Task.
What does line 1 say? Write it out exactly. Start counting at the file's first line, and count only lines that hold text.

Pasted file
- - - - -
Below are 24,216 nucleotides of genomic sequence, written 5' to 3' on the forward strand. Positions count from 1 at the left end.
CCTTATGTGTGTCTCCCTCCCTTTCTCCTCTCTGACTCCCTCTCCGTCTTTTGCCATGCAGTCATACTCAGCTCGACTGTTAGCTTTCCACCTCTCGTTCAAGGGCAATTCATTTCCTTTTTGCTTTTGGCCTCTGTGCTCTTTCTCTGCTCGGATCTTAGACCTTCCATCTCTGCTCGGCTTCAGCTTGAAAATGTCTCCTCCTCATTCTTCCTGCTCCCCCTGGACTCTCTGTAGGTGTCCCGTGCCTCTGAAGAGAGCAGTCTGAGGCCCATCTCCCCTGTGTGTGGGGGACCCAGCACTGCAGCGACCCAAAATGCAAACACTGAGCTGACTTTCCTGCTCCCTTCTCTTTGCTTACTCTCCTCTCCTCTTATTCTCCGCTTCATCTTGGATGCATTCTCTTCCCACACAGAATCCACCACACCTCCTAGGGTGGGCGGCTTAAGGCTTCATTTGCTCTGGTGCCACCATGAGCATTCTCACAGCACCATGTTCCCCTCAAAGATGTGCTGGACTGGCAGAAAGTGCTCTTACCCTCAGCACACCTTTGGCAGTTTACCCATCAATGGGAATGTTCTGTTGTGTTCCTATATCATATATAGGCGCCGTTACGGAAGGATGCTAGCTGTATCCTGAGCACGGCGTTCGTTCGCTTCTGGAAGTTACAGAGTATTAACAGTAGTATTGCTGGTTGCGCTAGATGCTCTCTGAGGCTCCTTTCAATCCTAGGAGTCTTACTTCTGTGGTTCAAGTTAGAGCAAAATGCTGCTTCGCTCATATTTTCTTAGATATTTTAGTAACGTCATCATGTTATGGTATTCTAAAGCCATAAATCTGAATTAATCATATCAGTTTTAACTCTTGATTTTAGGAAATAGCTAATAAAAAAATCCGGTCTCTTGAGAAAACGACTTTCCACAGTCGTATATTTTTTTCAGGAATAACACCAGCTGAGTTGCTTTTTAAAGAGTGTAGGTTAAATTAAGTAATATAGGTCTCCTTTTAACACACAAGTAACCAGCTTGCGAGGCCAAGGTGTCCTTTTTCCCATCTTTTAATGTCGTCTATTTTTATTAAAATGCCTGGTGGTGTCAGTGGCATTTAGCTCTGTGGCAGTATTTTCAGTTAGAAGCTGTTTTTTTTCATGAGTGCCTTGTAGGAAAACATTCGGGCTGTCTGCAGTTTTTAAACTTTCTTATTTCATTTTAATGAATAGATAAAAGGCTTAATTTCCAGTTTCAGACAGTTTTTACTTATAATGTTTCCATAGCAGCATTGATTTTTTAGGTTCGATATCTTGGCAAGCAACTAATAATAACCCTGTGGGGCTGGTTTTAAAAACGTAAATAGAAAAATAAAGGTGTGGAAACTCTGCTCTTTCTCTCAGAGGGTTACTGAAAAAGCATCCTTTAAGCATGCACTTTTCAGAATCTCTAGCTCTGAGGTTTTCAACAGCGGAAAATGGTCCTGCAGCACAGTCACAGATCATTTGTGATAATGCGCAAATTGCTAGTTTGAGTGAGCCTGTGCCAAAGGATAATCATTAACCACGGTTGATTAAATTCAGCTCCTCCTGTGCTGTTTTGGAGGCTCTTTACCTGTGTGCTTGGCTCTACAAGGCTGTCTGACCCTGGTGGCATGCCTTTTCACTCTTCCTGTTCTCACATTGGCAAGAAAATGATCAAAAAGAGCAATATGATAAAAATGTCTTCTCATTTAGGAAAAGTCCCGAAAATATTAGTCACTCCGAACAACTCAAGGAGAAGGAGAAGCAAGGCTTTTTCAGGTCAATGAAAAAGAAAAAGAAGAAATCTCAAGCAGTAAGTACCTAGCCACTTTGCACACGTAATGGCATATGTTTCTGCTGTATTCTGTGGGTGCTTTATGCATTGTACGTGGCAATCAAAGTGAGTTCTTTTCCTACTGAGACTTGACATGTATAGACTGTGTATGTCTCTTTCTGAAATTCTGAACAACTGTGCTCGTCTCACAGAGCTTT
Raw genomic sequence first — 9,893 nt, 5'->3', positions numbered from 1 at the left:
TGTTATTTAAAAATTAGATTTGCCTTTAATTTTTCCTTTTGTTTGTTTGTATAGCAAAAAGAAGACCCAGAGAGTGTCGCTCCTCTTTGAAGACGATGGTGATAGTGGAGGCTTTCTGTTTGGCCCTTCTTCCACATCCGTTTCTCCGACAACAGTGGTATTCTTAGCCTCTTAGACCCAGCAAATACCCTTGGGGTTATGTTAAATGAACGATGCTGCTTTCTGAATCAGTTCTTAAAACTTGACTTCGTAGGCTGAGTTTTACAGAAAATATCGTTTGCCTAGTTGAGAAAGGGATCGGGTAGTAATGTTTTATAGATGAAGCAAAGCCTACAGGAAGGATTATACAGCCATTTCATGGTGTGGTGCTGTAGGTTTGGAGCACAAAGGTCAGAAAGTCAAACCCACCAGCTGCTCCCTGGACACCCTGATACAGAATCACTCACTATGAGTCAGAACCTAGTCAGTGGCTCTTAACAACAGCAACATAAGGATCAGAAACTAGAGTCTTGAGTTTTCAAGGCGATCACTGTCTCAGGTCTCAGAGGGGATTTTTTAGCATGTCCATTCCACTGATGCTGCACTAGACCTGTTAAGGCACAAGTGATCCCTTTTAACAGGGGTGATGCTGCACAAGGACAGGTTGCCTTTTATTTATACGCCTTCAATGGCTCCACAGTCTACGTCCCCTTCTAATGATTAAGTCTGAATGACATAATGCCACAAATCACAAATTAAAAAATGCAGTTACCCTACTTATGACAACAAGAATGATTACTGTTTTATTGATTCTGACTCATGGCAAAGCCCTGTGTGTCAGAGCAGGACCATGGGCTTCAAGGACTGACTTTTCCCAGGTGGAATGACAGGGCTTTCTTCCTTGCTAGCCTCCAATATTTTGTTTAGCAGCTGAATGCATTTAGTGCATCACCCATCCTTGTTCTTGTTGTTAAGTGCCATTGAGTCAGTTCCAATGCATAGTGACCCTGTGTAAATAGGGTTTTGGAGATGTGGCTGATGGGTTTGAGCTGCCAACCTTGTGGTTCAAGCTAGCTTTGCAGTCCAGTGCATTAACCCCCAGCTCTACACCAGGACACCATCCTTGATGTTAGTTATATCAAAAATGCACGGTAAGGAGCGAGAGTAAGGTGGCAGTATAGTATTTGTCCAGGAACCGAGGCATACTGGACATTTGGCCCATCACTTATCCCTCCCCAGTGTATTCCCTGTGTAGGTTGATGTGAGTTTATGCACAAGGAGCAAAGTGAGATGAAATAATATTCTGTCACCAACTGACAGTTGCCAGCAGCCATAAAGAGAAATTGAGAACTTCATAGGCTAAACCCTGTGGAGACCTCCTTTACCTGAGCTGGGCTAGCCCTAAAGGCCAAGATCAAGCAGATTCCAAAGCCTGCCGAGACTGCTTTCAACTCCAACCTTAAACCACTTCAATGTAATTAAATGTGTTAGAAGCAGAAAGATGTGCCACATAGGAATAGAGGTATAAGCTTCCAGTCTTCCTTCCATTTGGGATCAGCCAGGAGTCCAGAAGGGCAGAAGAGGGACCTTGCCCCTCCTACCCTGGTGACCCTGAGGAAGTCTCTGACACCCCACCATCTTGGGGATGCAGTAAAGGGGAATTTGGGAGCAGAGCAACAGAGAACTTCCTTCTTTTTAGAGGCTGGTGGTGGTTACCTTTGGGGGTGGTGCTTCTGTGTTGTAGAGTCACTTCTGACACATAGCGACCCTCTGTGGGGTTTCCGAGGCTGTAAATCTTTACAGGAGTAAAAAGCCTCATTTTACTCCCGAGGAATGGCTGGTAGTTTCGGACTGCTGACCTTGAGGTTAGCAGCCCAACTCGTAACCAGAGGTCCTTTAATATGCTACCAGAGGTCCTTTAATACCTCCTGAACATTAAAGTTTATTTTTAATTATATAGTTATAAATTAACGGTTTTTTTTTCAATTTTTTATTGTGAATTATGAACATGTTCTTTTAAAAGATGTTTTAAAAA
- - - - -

Below are 24,216 nucleotides of genomic sequence, written 5' to 3' on the forward strand. Positions count from 1 at the left end.